The Wunderblume is an evening spectacle of light and kinetic movement encouraging audience participation to playfully activate the giant flower sculpture. The Wunderblume is a large interactive sculpture that blurs the line between viewer and participant. The public is encouraged to explore how The Wunderblume is responding to them as they engage with it alone or in groups in playful, exploratory, and collaborative ways. Working from its namesake the Wunderblume is known as “the four o’clock flower” as it blooms in the late afternoon/evening. As its Germanic root implies: the flower is a marvel and wonderment.

Thanks to our supporting institutions: The Saskatchewan Arts Board, The Elizabeth Greenshields Foundation, and the University of Regina.


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Stephanie Norris, Dallas Kruszelnicki, Emily Carr & Anastasia Gheysse Present Control of the Senses (Indriya-pratyahara)


A live collaborative piece featuring Kirtan musicians and videographer from Hot Yoga on 20th. Kirtan is music based on ancient forms of repetition and chanting (mantra), forming one of the tenets of traditional yoga practice. Improvised and energetic, the performers will be visible via a projection, whilst performing live high above Nuit Blanche. Their performance will be amplified on the rooftops, disseminating the music along the air currents to be picked up by listeners depending on the wind direction and street noise. The performers are in one physical place, but the vibrations they create will be carried all over Nuit Blanche, changing and shifting with the environmental conditions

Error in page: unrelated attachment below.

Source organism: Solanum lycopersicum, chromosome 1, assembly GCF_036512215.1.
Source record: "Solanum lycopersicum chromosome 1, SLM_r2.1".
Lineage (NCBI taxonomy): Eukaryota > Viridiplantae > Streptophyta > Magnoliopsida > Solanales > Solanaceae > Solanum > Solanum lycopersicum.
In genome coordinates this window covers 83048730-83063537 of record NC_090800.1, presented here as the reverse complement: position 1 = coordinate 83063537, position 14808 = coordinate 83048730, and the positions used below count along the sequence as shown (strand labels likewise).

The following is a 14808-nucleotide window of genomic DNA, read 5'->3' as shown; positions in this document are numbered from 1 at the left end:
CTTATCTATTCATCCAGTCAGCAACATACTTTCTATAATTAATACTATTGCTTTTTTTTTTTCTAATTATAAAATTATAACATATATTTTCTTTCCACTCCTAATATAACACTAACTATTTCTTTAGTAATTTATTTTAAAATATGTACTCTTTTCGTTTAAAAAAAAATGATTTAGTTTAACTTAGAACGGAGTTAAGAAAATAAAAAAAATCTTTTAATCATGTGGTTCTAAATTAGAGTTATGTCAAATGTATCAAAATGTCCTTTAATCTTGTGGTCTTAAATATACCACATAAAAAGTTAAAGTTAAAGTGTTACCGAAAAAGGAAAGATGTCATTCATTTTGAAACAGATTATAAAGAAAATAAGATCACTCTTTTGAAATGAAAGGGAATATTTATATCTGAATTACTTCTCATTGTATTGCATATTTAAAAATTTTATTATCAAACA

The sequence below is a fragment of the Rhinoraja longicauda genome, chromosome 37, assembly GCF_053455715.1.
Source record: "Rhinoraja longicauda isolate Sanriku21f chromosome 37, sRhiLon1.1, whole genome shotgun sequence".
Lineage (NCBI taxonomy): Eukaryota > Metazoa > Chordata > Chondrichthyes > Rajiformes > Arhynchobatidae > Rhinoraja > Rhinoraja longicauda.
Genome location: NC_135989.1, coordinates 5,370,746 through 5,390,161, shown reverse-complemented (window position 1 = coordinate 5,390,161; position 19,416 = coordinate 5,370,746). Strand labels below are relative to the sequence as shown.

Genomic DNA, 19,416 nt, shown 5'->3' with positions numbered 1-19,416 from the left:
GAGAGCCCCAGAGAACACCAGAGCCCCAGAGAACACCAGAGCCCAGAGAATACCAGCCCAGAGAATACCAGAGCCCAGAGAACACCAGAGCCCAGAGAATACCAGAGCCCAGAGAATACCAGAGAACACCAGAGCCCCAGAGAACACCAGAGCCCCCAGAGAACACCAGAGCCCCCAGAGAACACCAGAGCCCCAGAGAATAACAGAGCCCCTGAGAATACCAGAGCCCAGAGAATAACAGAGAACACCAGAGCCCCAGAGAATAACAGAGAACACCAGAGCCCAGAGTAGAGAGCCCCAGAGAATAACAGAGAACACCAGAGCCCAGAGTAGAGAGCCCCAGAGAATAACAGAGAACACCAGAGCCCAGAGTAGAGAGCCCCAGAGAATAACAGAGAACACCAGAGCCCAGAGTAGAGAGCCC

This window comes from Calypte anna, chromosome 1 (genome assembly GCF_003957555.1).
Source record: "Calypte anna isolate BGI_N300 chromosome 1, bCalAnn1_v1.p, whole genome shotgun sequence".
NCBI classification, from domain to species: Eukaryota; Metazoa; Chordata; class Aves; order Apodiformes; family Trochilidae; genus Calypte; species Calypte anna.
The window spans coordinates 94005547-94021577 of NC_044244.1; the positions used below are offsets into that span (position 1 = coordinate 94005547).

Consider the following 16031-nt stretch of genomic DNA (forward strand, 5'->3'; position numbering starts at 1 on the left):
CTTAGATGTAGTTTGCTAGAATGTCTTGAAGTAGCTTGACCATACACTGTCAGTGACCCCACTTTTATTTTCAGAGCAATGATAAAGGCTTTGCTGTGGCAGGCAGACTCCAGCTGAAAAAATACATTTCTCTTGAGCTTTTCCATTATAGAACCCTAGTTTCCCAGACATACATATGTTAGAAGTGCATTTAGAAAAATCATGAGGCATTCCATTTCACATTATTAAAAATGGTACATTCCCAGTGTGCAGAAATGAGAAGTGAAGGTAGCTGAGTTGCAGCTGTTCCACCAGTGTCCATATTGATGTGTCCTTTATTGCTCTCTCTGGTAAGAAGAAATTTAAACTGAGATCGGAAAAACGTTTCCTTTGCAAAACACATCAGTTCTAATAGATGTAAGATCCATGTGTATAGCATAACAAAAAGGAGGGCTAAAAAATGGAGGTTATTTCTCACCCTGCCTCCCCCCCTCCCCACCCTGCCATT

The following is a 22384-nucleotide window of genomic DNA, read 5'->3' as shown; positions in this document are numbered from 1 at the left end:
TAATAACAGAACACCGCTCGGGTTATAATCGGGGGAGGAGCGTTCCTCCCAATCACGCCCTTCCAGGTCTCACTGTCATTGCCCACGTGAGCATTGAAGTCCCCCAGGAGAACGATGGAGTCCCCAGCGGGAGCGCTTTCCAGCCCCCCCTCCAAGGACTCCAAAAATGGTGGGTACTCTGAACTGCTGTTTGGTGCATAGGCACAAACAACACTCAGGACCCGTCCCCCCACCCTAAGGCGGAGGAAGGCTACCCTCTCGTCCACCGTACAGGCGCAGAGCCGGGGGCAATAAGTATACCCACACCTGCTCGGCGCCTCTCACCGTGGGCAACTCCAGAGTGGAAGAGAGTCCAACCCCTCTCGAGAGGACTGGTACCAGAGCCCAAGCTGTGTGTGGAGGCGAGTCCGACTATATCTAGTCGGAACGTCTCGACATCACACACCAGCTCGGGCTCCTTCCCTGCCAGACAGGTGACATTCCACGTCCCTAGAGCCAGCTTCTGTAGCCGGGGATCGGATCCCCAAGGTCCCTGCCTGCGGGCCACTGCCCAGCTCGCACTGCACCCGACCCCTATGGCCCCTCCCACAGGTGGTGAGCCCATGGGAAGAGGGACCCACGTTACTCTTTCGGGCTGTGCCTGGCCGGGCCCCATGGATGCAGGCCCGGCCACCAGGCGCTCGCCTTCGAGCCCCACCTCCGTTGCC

jeremy tsang presents inbetween


Jeremy Tsang (NSCAD University, 2011) is a visual interdisciplinary artist currently practices out of Toronto, CA. He has exhibited across Canada, including a survey of alternative landscapes (Lost Horizons, 2012) at St. Mary’s University Art Gallery (SMAUG). In 2014, Nocturne Halifax (akin to Nuit Blanche) produced one of Tsang’s diasporic installations. He was featured recently in the 30 Under 30 curated by art critic Gary Michael Dault at John B. Aird Gallery (Toronto, CA), the Exposure Photography Award exhibition presented at the Louvre (Paris, FR) and a photography-based growing collaborative Incubator Series exhibition at Latitude 53 (Edmonton, CA) over the summer months. Forthcoming 2015, Tsang has been commissioned by Nocturne to construct a major large-scale installation and is featured in the upcoming issue of Concrete Flux Zine (Beijing, CN). Tsang’s work of photographs, videos, text, object-making, reinterpretation of found ephemera, and installations are included in the public collections of Sobey Art Foundation and SMUAG and as well many private collections around the world.